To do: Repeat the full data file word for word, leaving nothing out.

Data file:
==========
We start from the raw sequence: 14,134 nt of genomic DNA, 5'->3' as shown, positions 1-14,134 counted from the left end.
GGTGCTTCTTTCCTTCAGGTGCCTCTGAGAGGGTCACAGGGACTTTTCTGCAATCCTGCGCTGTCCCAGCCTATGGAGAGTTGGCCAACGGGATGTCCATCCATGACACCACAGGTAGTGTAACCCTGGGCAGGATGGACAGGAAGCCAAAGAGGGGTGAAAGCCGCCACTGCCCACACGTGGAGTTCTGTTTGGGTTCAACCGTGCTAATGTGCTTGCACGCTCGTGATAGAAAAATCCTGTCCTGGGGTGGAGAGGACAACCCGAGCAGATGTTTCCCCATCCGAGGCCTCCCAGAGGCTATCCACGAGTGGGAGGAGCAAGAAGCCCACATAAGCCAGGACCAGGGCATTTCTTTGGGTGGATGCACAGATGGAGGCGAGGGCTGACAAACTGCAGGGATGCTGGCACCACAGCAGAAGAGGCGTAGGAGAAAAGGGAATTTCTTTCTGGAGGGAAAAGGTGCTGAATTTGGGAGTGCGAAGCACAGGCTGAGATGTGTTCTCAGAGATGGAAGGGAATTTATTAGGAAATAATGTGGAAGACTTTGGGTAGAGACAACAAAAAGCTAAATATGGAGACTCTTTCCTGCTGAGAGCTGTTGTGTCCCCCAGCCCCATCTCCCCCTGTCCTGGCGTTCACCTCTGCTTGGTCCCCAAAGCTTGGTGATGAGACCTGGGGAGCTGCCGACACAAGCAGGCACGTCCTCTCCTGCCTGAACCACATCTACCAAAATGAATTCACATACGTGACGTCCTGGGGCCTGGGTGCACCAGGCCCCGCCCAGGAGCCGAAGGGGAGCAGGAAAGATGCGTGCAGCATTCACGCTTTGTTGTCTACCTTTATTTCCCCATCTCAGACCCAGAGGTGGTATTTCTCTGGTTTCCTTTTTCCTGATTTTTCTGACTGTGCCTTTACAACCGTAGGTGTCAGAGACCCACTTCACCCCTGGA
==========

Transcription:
We start from the raw sequence: 14,134 nt of genomic DNA, 5'->3' as shown, positions 1-14,134 counted from the left end.
GGTGCTTCTTTCCTTCAGGTGCCTCTGAGAGGGTCACAGGGACTTTTCTGCAATCCTGCGCTGTCCCAGCCTATGGAGAGTTGGCCAACGGGATGTCCATCCATGACACCACAGGTAGTGTAACCCTGGGCAGGATGGACAGGAAGCCAAAGAGGGGTGAAAGCCGCCACTGCCCACACGTGGAGTTCTGTTTGGGTTCAACCGTGCTAATGTGCTTGCACGCTCGTGATAGAAAAATCCTGTCCTGGGGTGGAGAGGACAACCCGAGCAGATGTTTCCCCATCCGAGGCCTCCCAGAGGCTATCCACGAGTGGGAGGAGCAAGAAGCCCACATAAGCCAGGACCAGGGCATTTCTTTGGGTGGATGCACAGATGGAGGCGAGGGCTGACAAACTGCAGGGATGCTGGCACCACAGCAGAAGAGGCGTAGGAGAAAAGGGAATTTCTTTCTGGAGGGAAAAGGTGCTGAATTTGGGAGTGCGAAGCACAGGCTGAGATGTGTTCTCAGAGATGGAAGGGAATTTATTAGGAAATAATGTGGAAGACTTTGGGTAGAGACAACAAAAAGCTAAATATGGAGACTCTTTCCTGCTGAGAGCTGTTGTGTCCCCCAGCCCCATCTCCCCCTGTCCTGGCGTTCACCTCTGCTTGGTCCCCAAAGCTTGGTGATGAGACCTGGGGAGCTGCCGACACAAGCAGGCACGTCCTCTCCTGCCTGAACCACATCTACCAAAATGAATTCACATACGTGACGTCCTGGGGCCTGGGTGCACCAGGCCCCGCCCAGGAGCCGAAGGGGAGCAGGAAAGATGCGTGCAGCATTCACGCTTTGTTGTCTACCTTTATTTCCCCATCTCAGACCCAGAGGTGGTATTTCTCTGGTTTCCTTTTTCCTGATTTTTCTGACTGTGCCTTTACAACCGTAGGTGTCAGAGACCCACTTCACCCCTGGA